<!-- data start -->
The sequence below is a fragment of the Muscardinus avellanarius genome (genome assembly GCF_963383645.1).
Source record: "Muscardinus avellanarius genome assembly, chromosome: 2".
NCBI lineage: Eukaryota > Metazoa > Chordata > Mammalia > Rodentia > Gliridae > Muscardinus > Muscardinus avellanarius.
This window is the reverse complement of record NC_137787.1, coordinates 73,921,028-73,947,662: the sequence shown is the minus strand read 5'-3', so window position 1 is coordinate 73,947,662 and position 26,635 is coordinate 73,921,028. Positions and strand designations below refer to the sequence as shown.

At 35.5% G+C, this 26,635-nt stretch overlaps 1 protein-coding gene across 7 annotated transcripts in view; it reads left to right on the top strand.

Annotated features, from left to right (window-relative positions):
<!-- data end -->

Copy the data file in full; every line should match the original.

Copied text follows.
The sequence below is a fragment of the Muscardinus avellanarius genome (genome assembly GCF_963383645.1).
Source record: "Muscardinus avellanarius genome assembly, chromosome: 2".
NCBI lineage: Eukaryota > Metazoa > Chordata > Mammalia > Rodentia > Gliridae > Muscardinus > Muscardinus avellanarius.
This window is the reverse complement of record NC_137787.1, coordinates 73,921,028-73,947,662: the sequence shown is the minus strand read 5'-3', so window position 1 is coordinate 73,947,662 and position 26,635 is coordinate 73,921,028. Positions and strand designations below refer to the sequence as shown.

At 35.5% G+C, this 26,635-nt stretch overlaps 1 protein-coding gene across 7 annotated transcripts in view; it reads left to right on the top strand.

Annotated features, from left to right (window-relative positions):